A family of Pakistani travellers arriving to perform Umrah is welcomed at King Abdulaziz Airport in Jeddah on Sunday. AFP
The third phase of Umrah pilgrimage resumption for Muslims belonging to foreign countries has started as around 10,000 pilgrims were due to arrive in Saudi Arabia on Sunday.
The Kingdom opens its borders for foreign pilgrims for the first time in seven months due to coronavirus.
A medical staff gives oral medication to the first batch of pilgrims at King Abdulaziz Airport in Jeddah. Reuters
According to Deputy Minister of Hajj and Umrah Dr Amr Al-Maddah, the 10,000 pilgrims arriving from abroad must first obtain a permit, Arab News reported on Sunday.
Mohammed Saleh Benten (2nd-L), Saudi Arabia's Minister of Hajj welcomes Pakistani pilgrims at King Abdulaziz Airport. AFP
The publication also underscored that upon arrival, pilgrims must isolate for three days before being transported to Miqat sites, the principle boundaries at which pilgrims intending to perform Umrah must change into Ihrams. However, they can stay in the Kingdom for up to 10 days, three of which are in isolation.
As per precautionary measures, 500 groups of international pilgrims are dispersed throughout the day, each with 20 pilgrims. The maximum age limit for international pilgrims is set at 50.
Pilgrims pray as they perform Umrah at the Grand Mosque. Reuters
The Saudi Arabia government has announced fresh measures for the Umrah pilgrimage, which was suspended due to the coronavirus outbreak.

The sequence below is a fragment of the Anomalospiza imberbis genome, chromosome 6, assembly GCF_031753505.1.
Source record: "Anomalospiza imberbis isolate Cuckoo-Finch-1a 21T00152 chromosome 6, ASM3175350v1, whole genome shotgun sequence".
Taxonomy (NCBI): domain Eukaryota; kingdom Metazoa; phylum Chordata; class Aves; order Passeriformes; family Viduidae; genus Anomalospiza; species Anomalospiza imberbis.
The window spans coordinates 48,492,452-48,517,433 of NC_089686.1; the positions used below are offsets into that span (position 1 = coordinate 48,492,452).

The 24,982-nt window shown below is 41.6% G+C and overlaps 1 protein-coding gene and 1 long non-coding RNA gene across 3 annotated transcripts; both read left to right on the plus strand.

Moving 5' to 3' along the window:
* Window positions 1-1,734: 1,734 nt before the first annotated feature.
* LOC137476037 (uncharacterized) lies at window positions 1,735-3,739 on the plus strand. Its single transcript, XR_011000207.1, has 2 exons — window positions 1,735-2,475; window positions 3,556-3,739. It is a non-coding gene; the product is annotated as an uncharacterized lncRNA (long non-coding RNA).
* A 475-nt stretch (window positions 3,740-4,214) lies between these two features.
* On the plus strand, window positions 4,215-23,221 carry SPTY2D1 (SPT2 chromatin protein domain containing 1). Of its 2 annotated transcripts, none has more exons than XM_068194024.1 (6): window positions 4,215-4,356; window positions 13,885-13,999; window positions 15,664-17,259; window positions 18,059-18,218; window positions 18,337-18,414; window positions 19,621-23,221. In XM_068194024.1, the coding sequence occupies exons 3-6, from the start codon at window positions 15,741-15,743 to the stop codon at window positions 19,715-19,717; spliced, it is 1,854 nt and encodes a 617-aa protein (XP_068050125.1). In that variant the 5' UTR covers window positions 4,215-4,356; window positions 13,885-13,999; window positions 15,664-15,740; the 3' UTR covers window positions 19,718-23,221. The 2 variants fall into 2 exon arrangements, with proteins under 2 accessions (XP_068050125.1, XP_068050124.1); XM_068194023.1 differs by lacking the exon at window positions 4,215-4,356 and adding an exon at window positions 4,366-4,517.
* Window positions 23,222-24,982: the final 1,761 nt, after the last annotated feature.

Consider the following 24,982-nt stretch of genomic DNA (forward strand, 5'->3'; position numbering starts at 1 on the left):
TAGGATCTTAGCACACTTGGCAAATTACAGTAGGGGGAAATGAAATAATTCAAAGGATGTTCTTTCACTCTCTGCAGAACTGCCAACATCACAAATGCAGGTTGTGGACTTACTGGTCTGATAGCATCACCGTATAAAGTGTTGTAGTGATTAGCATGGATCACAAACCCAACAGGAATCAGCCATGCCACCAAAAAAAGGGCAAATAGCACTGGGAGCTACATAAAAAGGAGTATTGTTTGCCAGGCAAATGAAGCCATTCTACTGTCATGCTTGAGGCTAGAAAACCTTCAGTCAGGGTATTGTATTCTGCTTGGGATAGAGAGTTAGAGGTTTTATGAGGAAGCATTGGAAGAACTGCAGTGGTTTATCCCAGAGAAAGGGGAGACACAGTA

The barricade placed around the Kaaba and the holy Black Stone will remain in its place and visitors will be prevented from touching them. Masjid Al Haram will be disinfected 10 times a day, while quarantine rooms have already been established for visitors having symptoms of COVID-19.
Pilgrims perform Umrah at the Grand Mosque. Reuters
Meanwhile, the Organisation of Islamic Cooperation has called on Umrah performers to protect themselves and their families by adhering to the preventive measures approved by the authorities of Saudi Arabia.
The Hajj, which begins on Wednesday, normally draws around 2.5 million people for five intense days of worship in one of the world's largest gatherings of people from around the world.
Saudi Arabia will end a nationwide curfew and lift restrictions on businesses from Sunday morning after three months of lockdown to curb the spread of coronavirus, state news agency SPA quoted a source in the interior ministry as saying on Saturday.
The decision also affected travel to Prophet Muhammad's (PBUH) mosque in Medina. Authorities also suspended entry to the kingdom to those with tourist visas from nations affected by the new virus.
The state-run Saudi Press Agency cited Saleh Bin Taher Banten's remarks in stories early on Wednesday, saying that Muslims should "be patient” in making their plans for the Hajj. The pilgrimage was expected to begin in late July this year.
An Azerbaijani presidency spokesman told AFP that a "UN mission arrived in Karabakh on Sunday morning" — mainly to assess humanitarian needs, the first time in around 30 years that the international body has gained access to the region.
Turkey’s interior affairs minister said a suicide bomber detonated an explosive device near his ministry on Sunday, while a second assailant was killed in a shootout with police.
In a statement on the occasion of the magazine’s 50th anniversary, which falls on 1st October, 2023, His Highness Sheikh Mohammed said the publication of the first issue of Al Jundi magazine in 1973 marked "the birth of a reliable source of military media content.”